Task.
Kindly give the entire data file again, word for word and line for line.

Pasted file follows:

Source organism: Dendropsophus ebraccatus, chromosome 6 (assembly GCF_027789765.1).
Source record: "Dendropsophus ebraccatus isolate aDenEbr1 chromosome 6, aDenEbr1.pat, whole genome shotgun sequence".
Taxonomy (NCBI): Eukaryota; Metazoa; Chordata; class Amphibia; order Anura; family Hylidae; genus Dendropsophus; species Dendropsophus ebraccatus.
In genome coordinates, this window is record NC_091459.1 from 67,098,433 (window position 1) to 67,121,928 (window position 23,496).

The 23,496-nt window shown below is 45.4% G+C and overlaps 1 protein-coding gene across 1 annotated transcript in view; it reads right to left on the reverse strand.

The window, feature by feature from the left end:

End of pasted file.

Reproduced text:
Source organism: Dendropsophus ebraccatus, chromosome 6 (assembly GCF_027789765.1).
Source record: "Dendropsophus ebraccatus isolate aDenEbr1 chromosome 6, aDenEbr1.pat, whole genome shotgun sequence".
Taxonomy (NCBI): Eukaryota; Metazoa; Chordata; class Amphibia; order Anura; family Hylidae; genus Dendropsophus; species Dendropsophus ebraccatus.
In genome coordinates, this window is record NC_091459.1 from 67,098,433 (window position 1) to 67,121,928 (window position 23,496).

The 23,496-nt window shown below is 45.4% G+C and overlaps 1 protein-coding gene across 1 annotated transcript in view; it reads right to left on the reverse strand.

The window, feature by feature from the left end: